Financial Planning Isn’t Just For The Wealthy
This noted Generation X money adviser explains how financial planning is changing to be more accessible fellow members of Generation X, I bear some good news. Financial advisers are not just reserved for the wealthy anymore.
That’s timely, and I think heartening, considering this finding from a recent study by the financial services research firm Hearts & Wallets: “By generation, Gen X exhibits the highest anxiety with concerns about ‘making ends meet this year and inflation.'”
But at this stage in life, we Gen Xers should be laser-focused on what we want and how to achieve it.
So, how do we move forward, conquer our money fears head on and start the new year with fresh resolve?
Get to Know the Financial Planner of Today
For some, one answer might be working with a Certified Financial Planner— an all-in-one financial adviser. Competent financial planners have expertise in budgeting and cash flow, debt management, investments, taxes, insurance, retirement planning, estate planning, and college planning. They may partner with specialists such as CPAs and estate planning attorneys to implement aspects of the comprehensive plans in partnership with their clients.
The goal is to put all aspects of your vision and your financial desires on the table — with no shame, guilt, or fear — to formulate a plan that will enrich your life. A financial planner can empower you to learn about finances, without leaving you feeling insecure about what you don’t know.
Understand the Basics Before Hiring an Expert
Yet only a paltry 24% of Gen Xers use financial planning professionals, according to a March 2021 survey by the personal finance site MagnifyMoney.
Why so few? Many Gen Xers believe they don’t have enough assets or income to qualify for financial planning services and that they can’t afford planners’ fees.
Luckily, there is a sea change underway in the profession.
Registered investment advisers or RIAs are moving away from a minimum asset requirement and towards flat fees and subscription-based fees.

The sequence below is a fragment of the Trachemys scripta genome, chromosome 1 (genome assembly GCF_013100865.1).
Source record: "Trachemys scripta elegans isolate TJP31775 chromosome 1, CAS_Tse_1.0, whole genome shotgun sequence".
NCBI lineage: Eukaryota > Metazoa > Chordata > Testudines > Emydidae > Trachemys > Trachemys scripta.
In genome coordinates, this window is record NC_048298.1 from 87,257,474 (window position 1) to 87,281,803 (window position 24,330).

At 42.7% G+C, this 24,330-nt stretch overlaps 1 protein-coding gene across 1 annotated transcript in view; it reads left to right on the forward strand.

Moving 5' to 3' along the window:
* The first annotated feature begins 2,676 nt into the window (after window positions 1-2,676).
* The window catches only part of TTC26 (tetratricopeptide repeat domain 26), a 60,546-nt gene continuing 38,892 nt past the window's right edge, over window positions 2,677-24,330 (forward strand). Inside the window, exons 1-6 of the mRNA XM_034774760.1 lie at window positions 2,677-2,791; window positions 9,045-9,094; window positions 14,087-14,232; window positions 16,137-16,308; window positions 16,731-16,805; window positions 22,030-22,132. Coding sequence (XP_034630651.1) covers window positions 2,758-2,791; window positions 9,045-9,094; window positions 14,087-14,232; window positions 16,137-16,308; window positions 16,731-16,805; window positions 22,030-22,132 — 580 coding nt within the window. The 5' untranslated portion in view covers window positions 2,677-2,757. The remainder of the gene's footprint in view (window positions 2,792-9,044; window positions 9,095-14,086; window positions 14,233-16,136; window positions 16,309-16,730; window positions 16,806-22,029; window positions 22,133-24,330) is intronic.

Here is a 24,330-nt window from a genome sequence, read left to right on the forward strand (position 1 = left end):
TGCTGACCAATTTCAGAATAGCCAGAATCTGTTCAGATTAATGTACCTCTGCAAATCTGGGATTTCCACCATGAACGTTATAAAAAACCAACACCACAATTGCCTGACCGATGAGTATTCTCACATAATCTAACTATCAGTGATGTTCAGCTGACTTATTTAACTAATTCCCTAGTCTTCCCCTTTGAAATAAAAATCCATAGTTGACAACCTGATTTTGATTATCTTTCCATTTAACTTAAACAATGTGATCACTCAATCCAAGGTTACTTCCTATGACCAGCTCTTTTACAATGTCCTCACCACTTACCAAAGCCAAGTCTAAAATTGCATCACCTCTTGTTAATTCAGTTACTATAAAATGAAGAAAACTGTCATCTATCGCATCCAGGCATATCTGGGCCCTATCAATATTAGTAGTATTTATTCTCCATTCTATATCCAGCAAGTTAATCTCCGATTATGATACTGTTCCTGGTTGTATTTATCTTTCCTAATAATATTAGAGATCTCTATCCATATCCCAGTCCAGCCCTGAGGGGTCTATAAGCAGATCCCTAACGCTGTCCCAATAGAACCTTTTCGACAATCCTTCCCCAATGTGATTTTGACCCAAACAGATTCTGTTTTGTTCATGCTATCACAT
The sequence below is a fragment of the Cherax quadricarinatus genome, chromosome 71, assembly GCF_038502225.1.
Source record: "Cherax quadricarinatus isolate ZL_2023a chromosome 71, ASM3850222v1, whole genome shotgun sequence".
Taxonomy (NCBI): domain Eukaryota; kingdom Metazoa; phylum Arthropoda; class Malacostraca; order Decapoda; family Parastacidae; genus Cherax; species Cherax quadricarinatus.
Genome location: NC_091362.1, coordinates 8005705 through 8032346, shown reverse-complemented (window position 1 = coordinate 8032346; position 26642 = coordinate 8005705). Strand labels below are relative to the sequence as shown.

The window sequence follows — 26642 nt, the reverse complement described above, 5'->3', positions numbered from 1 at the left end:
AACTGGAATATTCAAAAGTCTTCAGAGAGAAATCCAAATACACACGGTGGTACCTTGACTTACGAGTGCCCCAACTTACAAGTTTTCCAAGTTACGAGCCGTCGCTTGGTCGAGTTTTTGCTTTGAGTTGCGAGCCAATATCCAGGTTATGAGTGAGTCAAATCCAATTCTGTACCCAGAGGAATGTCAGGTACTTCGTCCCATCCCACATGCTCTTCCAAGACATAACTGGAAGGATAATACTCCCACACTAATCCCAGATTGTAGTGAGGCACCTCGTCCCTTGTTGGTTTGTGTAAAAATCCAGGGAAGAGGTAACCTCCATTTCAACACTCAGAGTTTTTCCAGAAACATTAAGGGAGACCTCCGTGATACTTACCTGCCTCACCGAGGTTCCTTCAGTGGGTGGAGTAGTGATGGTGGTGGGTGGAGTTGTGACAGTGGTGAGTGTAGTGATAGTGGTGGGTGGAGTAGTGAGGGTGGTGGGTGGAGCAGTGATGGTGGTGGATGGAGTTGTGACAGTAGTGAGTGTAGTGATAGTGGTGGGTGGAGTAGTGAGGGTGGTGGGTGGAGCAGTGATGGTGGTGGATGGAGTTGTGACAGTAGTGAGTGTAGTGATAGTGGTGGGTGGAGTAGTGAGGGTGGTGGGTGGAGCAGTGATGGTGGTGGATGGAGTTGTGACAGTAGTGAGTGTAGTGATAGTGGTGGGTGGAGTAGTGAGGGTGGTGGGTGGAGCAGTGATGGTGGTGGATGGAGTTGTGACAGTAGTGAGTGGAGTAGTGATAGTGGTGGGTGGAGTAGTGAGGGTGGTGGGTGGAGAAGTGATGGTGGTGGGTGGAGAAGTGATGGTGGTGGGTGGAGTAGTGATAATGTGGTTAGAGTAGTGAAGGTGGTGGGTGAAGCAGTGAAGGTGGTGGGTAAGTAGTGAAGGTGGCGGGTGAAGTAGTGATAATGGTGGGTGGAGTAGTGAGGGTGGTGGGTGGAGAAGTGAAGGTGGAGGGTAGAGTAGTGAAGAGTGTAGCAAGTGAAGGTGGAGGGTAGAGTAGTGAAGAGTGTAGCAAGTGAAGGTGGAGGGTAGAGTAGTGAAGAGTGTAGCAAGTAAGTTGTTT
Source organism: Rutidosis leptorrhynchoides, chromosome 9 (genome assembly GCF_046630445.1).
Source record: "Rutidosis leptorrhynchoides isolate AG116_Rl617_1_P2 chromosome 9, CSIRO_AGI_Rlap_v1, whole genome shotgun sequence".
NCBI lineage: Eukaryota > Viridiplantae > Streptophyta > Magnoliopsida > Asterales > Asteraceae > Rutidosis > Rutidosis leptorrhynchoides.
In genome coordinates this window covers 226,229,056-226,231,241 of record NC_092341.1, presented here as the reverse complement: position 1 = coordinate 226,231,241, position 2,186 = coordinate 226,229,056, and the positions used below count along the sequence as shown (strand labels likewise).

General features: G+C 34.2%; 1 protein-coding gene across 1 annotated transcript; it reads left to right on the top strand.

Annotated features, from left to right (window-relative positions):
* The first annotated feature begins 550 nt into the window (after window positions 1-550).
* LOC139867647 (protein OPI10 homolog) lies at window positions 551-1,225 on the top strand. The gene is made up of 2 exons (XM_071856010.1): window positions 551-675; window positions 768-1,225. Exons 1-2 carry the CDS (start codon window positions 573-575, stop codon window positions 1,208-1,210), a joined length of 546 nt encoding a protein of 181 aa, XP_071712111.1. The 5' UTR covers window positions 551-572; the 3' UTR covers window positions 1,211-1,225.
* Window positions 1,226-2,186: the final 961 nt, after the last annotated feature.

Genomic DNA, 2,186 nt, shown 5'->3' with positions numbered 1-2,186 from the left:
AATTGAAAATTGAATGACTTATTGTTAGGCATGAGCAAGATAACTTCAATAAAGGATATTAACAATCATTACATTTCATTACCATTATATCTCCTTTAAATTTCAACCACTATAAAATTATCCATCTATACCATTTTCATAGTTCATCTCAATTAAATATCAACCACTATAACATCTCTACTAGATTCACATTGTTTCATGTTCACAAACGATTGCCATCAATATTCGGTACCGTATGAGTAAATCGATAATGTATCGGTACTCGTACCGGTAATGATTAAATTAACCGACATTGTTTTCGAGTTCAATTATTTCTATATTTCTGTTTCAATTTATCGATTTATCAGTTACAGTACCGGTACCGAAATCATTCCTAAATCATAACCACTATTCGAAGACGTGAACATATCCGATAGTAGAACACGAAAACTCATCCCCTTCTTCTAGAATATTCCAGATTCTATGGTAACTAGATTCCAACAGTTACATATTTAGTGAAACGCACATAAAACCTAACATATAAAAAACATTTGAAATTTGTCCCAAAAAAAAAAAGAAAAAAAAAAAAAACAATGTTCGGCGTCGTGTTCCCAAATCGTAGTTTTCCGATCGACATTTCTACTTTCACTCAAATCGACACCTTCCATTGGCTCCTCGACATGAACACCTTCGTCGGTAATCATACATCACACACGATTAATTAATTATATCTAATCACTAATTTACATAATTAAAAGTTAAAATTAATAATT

In traditional assets under management models, advisers charge a percentage of your overall annual investable assets to pay for their services. Flat fee and subscription-based models, by contrast, allow for services to be paid from a client’s income.
That option works well for people who are just starting to build their investment portfolio.
The annual fee typically ranges from $3,000 to $10,000 for middle-income households. That may sound steep, but it’s often the cost of one family vacation. And when financial advisers do their jobs well, the fees will more than pay for themselves over time as clients become able to reach their financial goals.
Some financial advisers also take on clients pro bono when those people are in a serious money bind. And some charge hourly fees, which can be helpful if you’re looking for an adviser to help you with one particular financial concern, such as how to pay for college or how to save and invest wisely for retirement.
Getting the Financial Guidance You Desire and Deserve
As you begin your journey interviewing potential financial planners to find the right one, it’s useful to first understand what you’re mostly looking for. Help with investing? Advice to manage debt better? Ideas that could let you retire early?
When you start meeting with prospective planners, ask about the types of clients they are passionate about working with and why. The goal is to find a financial planner with experience helping other people like you and who has a similar philosophy to you about investing risk and achieving money goals.
And there must be chemistry!
You have to feel the good vibes — an alignment with your energy, values, mindset, and culture. You want to feel like your financial planner is in it to win it together with you, anchored in joy, peace, and clarity, and committed to doing the work together.
It’s All About You
Remember: At the center of this journey are you. Don’t let anyone tell you otherwise.
Make sure your financial adviser has the emotional and intellectual capacity to listen, understand and embrace you; to provide clarity on the tradeoffs for making informed decisions; to have the courage to say that something you’re considering doesn’t align with your vision and values and to show wisdom in navigating the next steps.
It might sound strange, but ideally, you’ll want to search for a financial planner to spend your life with. This relationship should be a partnership, a marriage, a covenant between parties, anchored in respect, honesty, transparency, and care, recognizing the economic exchange of time, energy, and money for all parties involved.
Financial planning is a lifelong exploration that lets you examine, with a trusted financial partner, what matters to you, how to fund it and how to pivot when changes occur. The pandemic and social unrest have been great tests.
Looking for this type of partnership? Put your goals at the forefront, ask the tough questions and place your trust in someone who can help enrich your life not just financially, but holistically.